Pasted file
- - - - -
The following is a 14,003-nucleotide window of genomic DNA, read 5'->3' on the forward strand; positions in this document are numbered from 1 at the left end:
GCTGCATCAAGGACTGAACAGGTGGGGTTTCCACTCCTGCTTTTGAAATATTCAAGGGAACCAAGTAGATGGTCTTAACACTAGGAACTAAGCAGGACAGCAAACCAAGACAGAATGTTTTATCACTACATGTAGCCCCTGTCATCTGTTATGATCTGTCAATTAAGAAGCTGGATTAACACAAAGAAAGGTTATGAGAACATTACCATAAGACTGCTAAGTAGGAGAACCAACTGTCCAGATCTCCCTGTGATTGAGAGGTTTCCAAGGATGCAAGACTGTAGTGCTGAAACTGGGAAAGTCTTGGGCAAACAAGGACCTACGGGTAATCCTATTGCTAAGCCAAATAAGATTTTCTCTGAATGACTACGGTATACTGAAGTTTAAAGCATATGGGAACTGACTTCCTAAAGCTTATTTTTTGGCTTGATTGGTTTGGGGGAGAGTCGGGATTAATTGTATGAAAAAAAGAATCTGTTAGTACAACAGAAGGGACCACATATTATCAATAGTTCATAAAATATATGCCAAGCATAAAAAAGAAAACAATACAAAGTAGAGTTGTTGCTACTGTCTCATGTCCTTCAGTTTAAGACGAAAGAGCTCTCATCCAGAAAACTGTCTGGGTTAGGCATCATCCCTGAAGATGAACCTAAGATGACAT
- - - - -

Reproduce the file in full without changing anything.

The following is a 14,003-nucleotide window of genomic DNA, read 5'->3' on the forward strand; positions in this document are numbered from 1 at the left end:
GCTGCATCAAGGACTGAACAGGTGGGGTTTCCACTCCTGCTTTTGAAATATTCAAGGGAACCAAGTAGATGGTCTTAACACTAGGAACTAAGCAGGACAGCAAACCAAGACAGAATGTTTTATCACTACATGTAGCCCCTGTCATCTGTTATGATCTGTCAATTAAGAAGCTGGATTAACACAAAGAAAGGTTATGAGAACATTACCATAAGACTGCTAAGTAGGAGAACCAACTGTCCAGATCTCCCTGTGATTGAGAGGTTTCCAAGGATGCAAGACTGTAGTGCTGAAACTGGGAAAGTCTTGGGCAAACAAGGACCTACGGGTAATCCTATTGCTAAGCCAAATAAGATTTTCTCTGAATGACTACGGTATACTGAAGTTTAAAGCATATGGGAACTGACTTCCTAAAGCTTATTTTTTGGCTTGATTGGTTTGGGGGAGAGTCGGGATTAATTGTATGAAAAAAAGAATCTGTTAGTACAACAGAAGGGACCACATATTATCAATAGTTCATAAAATATATGCCAAGCATAAAAAAGAAAACAATACAAAGTAGAGTTGTTGCTACTGTCTCATGTCCTTCAGTTTAAGACGAAAGAGCTCTCATCCAGAAAACTGTCTGGGTTAGGCATCATCCCTGAAGATGAACCTAAGATGACAT